Tudor, C. and D. Yashar, “Gender and the Editorial Process: World Politics, 2007-2017,” PS: Political Science & Politics, Vol. 51 Num. 4 (2018): 870-880. DOI:10.1017/S1049096518000641.
Tudor, C. L. and H. Appel, “Is Eastern Europe to Blame for Falling Corporate Taxes in Europe? The Politics of Tax Competition Following EU Enlargement,” East European Politics & Societies & Cultures, Vol. 30 Num. 4 (2016): 855-884. DOI:10.1177/0888325416663834.
Appel, H. and C. Tudor Block, “The Sovereign Debt Crisis, Bailout Politics, and Fiscal Coordination in the European Union,” in The European Union Beyond the Crisis: Evolving Governance, Contested Policies, and Disenchanted Publics, Ed. Boyka M. Stefanova. Lexington Books, (2015): 107-122.
Tudor, C. L. and C. Vega, “A Review of Textual Analysis in Economics and Finance,” in Communication and Language Analysis in the Corporate World, Ed. Roderick P. Hart. IGI Global, (2014): 122-139.
Dissertation Book Project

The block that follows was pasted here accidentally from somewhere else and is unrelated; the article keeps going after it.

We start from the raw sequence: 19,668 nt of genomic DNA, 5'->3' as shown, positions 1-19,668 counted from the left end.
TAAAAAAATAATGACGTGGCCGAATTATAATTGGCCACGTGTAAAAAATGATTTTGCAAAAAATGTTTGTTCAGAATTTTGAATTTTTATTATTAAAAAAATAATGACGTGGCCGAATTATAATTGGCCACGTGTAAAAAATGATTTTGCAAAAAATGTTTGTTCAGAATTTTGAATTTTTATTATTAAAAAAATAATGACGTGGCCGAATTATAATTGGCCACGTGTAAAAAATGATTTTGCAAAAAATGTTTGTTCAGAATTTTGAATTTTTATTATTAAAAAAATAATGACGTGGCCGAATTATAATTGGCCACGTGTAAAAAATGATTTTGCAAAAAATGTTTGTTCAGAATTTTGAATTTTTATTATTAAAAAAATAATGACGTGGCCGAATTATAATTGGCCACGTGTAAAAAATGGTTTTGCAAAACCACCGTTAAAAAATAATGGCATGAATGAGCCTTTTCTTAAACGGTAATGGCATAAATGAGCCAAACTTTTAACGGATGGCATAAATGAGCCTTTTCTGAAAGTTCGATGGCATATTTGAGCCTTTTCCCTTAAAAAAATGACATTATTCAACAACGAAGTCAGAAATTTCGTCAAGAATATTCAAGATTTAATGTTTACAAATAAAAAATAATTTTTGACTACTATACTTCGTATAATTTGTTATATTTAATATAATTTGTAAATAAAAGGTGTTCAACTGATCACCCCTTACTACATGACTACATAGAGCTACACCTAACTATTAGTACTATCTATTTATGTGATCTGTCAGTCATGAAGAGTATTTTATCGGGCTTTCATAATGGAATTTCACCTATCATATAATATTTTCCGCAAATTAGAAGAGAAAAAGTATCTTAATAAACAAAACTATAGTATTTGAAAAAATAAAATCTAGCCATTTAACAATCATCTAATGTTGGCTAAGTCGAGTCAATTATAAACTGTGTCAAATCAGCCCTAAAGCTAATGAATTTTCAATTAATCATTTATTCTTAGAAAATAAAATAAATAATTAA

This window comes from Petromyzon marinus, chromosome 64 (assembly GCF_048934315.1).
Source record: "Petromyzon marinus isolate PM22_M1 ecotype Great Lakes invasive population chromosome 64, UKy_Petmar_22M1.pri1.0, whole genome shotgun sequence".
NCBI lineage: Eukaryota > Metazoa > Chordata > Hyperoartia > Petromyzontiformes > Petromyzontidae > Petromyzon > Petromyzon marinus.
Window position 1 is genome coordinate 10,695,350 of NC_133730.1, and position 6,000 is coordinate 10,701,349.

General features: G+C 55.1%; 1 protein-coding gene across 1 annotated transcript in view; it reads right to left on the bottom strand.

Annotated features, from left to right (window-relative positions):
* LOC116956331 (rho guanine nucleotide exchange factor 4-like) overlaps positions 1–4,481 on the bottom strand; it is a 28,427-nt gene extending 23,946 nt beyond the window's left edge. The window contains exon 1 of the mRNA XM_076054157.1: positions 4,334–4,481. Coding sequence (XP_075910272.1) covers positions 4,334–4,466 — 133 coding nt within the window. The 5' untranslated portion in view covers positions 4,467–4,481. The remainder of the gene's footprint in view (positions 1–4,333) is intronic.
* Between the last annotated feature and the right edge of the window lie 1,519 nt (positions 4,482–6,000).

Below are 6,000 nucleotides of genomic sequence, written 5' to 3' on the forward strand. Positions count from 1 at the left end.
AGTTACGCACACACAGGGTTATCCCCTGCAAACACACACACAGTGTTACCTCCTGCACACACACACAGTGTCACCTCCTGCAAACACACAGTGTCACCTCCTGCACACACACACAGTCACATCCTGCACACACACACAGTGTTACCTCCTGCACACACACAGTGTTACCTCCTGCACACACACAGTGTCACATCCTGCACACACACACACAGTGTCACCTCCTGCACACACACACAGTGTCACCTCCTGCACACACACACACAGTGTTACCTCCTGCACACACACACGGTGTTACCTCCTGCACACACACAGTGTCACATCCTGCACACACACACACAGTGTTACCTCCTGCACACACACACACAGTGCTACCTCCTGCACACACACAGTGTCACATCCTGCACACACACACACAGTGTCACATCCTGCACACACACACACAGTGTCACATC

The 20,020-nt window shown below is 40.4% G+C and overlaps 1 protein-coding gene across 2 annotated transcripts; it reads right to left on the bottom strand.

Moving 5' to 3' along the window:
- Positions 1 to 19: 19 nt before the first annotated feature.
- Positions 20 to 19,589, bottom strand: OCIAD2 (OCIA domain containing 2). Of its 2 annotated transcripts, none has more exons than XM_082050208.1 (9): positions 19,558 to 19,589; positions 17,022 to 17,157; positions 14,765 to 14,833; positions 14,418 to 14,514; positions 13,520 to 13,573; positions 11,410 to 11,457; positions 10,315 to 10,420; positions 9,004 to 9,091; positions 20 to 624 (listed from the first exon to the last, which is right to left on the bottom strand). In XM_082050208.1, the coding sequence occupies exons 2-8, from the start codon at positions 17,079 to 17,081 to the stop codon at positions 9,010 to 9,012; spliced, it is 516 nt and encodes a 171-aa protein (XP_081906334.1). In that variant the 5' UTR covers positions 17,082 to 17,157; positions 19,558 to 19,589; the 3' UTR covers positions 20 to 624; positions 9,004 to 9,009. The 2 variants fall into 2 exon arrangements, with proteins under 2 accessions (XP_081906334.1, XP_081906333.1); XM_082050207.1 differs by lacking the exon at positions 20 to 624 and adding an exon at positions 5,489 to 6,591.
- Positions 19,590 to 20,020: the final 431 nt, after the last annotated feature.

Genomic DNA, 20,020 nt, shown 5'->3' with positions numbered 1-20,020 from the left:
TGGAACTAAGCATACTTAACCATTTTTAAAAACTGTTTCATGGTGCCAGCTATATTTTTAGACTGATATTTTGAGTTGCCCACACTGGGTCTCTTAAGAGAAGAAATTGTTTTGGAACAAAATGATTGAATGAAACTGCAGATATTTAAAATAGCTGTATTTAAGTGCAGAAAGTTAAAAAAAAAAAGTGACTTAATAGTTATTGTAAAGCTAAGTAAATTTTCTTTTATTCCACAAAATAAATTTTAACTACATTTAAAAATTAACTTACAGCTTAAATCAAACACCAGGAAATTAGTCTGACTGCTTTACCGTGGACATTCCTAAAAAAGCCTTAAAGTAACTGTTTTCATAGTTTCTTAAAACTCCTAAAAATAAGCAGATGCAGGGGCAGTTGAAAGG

This project investigates women's political and economic rights across more than four centuries in France and Western Europe. I present a cautionary tale of the fragility of rights and sobering origin story of a distinctively modern form of gender inequality and its enduring legacy. I combine qualitative and quantitative analyses to reverse a popular narrative asserting the progressive emancipation of women. In popular rhetoric and the social sciences alike, there is a common assumption that women were universally subordinate and without rights until the late 19th century at which point, they were slowly but progressively liberated. In contrast, I show that the very birth of economic and political liberalism marked a reversal in women's public rights. The French Revolution, the embodiment of democratization and of modern economic rights and freedoms, facilitated the exclusion of women from formal politics, a critical alteration in family property laws, and a shift in the relationship between these political and economic institutions. Using archival and primary sources I demonstrate the surprisingly widespread participation of women in early modern assembly meetings across France and highlight its connection to patriarchal lineage-based property relations. I then qualitatively trace the post-revolutionary reforms that excluded women from politics and elevated husbands over lineage in family property relations. Finally, I quantitatively and qualitatively show that the power of husbands in modern French civil law, especially with respect to property, stymied women's suffrage efforts and political participation not only in France but also in Germany and across Europe.